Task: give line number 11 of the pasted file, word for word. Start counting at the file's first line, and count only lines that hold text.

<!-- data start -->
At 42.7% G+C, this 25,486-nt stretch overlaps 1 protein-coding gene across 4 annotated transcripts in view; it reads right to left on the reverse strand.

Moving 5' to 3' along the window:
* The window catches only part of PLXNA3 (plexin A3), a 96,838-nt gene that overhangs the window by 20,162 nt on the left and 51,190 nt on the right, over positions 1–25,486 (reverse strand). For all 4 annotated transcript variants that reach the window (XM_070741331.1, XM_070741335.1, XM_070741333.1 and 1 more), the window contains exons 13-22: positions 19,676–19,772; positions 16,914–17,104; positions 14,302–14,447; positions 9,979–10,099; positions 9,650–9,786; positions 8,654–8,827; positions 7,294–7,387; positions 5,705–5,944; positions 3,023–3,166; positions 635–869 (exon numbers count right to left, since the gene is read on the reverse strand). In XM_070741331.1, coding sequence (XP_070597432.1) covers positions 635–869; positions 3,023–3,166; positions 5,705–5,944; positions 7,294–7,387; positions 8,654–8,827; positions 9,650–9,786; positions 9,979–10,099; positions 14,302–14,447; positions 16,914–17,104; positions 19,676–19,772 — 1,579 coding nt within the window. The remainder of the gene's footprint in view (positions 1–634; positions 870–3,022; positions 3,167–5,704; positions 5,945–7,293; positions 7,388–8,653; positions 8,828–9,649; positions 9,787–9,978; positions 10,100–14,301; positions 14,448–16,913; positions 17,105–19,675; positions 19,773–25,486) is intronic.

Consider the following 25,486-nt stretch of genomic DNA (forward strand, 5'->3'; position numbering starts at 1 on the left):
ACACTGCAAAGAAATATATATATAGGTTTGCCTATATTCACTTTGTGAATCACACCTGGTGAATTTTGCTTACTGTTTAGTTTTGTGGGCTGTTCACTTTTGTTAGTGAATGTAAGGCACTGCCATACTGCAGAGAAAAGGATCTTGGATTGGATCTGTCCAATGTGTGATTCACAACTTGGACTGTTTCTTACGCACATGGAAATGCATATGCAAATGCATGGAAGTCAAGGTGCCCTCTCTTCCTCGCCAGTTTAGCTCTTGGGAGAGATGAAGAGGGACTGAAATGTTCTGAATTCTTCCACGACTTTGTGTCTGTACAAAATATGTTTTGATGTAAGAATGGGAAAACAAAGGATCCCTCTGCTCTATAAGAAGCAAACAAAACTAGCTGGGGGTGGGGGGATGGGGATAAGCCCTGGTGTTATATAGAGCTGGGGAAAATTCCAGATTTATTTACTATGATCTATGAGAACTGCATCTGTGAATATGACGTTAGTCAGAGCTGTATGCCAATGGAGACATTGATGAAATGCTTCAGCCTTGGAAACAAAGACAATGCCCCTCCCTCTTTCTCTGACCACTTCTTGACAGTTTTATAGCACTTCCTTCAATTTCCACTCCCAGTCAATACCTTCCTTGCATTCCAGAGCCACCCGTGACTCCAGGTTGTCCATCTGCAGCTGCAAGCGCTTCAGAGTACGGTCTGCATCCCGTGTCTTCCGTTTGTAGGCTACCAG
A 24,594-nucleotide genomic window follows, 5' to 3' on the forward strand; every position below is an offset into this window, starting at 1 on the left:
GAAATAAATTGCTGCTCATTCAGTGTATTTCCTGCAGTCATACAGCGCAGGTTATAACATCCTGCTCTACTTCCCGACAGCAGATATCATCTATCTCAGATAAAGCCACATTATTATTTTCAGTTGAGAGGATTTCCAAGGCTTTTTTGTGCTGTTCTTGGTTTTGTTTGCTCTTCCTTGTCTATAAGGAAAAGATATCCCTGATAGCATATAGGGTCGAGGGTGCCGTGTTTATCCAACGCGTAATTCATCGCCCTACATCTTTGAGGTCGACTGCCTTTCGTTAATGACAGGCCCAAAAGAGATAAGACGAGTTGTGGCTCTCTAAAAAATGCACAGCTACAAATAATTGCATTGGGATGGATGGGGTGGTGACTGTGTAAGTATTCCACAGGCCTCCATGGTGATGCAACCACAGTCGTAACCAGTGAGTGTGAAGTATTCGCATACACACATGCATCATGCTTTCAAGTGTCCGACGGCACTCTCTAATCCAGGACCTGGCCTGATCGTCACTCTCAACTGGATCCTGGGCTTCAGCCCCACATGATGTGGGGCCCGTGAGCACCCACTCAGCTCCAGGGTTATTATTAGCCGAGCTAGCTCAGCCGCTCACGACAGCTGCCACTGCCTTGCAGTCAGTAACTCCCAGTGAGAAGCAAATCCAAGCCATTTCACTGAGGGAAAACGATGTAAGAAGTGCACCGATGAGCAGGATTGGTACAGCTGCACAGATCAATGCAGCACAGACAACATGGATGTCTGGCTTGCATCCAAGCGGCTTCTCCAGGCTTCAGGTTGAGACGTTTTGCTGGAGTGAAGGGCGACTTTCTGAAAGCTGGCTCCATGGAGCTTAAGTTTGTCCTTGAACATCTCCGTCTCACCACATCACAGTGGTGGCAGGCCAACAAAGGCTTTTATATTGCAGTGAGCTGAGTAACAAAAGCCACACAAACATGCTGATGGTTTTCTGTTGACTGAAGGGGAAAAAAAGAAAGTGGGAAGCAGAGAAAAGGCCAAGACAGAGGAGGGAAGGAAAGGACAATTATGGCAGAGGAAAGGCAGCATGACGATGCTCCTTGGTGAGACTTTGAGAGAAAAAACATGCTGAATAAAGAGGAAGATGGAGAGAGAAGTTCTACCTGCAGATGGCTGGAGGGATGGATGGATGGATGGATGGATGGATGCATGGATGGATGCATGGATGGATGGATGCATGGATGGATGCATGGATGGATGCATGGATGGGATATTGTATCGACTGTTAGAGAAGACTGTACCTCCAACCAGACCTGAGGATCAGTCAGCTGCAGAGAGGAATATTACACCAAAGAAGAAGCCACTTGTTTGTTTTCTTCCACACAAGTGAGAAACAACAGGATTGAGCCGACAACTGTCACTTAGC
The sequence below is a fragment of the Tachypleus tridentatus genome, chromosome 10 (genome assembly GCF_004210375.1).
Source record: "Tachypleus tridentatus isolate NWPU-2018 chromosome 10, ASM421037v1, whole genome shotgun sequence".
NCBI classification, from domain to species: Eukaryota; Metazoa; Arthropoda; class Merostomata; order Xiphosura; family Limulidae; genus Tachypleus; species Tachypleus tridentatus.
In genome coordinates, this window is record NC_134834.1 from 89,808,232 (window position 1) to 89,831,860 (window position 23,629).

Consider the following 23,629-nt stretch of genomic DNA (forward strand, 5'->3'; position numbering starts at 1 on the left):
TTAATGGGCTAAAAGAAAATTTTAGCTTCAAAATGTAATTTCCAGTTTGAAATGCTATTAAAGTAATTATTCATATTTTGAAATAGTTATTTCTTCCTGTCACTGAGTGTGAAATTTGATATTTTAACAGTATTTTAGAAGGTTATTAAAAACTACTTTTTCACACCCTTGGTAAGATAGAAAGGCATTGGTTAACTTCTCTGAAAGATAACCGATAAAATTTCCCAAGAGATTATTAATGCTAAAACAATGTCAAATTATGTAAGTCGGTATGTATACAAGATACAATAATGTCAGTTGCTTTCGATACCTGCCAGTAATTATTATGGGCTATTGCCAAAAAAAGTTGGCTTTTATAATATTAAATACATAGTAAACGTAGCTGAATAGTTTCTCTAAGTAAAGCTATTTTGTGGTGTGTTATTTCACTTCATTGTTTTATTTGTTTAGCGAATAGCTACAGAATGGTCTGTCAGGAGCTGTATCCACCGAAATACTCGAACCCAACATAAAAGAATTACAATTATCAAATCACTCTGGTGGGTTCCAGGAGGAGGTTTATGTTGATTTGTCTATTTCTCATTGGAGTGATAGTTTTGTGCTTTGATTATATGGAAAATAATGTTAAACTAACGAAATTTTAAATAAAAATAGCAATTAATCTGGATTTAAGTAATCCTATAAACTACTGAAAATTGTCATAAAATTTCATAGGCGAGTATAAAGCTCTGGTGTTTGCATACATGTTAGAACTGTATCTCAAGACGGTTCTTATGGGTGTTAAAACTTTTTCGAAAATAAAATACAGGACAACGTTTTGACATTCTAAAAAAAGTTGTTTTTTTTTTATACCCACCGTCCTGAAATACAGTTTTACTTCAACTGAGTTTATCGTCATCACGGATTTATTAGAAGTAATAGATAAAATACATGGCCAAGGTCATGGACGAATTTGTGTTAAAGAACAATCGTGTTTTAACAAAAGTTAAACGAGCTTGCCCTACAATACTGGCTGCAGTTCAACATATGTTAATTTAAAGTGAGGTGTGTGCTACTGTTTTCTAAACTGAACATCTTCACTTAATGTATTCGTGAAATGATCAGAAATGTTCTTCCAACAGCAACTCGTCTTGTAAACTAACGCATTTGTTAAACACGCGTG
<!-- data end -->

In genome coordinates, this window is record NC_134834.1 from 89,808,232 (window position 1) to 89,831,860 (window position 23,629).